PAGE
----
The Consequences Of Committing Delinquent Offenses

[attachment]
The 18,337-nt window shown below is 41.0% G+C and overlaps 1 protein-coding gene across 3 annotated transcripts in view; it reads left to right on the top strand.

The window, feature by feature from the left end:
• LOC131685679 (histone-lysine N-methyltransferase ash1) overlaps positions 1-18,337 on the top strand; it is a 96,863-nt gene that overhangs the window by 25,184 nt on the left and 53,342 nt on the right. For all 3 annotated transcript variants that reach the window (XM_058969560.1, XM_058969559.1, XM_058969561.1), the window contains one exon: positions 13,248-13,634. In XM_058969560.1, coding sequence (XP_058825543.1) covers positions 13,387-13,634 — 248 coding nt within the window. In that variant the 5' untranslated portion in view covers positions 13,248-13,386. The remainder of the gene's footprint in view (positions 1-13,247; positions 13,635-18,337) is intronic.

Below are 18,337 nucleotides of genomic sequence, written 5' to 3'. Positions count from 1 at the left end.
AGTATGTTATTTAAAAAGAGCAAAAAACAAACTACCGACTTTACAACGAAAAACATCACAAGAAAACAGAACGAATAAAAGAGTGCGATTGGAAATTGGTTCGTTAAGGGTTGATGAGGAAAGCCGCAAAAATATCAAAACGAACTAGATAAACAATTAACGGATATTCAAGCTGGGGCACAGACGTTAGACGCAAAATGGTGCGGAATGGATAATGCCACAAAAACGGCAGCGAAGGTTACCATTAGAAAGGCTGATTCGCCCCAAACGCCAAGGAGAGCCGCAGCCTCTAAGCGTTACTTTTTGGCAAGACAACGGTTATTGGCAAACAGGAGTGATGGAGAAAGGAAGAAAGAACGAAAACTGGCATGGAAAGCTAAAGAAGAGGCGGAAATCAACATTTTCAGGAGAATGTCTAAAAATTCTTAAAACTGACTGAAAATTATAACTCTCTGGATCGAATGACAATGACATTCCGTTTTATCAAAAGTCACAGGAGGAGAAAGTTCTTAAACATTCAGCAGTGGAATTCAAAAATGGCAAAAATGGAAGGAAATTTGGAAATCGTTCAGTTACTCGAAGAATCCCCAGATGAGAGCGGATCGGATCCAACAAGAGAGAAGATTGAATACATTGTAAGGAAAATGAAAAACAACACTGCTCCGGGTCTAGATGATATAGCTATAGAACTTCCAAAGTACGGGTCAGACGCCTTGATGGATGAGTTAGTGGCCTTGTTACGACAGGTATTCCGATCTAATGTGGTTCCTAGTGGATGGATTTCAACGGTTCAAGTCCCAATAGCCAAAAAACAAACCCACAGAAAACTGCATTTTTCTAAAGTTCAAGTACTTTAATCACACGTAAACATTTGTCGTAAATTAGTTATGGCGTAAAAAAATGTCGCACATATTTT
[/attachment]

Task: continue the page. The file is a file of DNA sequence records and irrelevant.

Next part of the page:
Juvenile delinquency is a big problem in the United States, where 92,854 minors were incarcerated in residential facilities for juveniles in 2006. In fact, about 17% of all the people arrested in the United States are under the age of 18. Not only does the problem affect the victims of the crime; it also affects the juvenile deliquent's family, future, and society as a whole. The most obvious people affected by juvenile delinquency are the victims. Whether the crime involves theft, vandalism, or violence, the victim always suffers loss. The victim may incur expenses related to lost wages, health care, or psychological care in addition to the cost of replacing damaged or destroyed itemsThe juvenile who commits a crime also suffers effects that he or she is probably unable to predict. He or she may lose his or her freedom while being incarcerated or placed on probation. The juvenile may lose ground academically as well. Although placement in residential detention centers for juveniles may be appropriate consequences for the adolescent's criminal actions, it also puts him or her in relationships with other delinquents, who may be more sophisticated or influential. This makes recidivism likely and, in many states, when a juvenile older than 14 becomes a repeat offender, he or she can be tried and sentenced as an adult. The delinquency may even have future consequences on the adolescent's college and career choices. The upheaval and trauma of having a family member who is a juvenile delinquent can create instability for the other relatives. Not only does the family have to cope with the needs of the child who is in trouble, but they may also have to raise large amounts of money to pay for lawyers. In addition, the family has to face the ethical issues of responsibility to the victims of the child's crime. Families must usually attend group counseling sessions, which can be disruptive and costly during the time...
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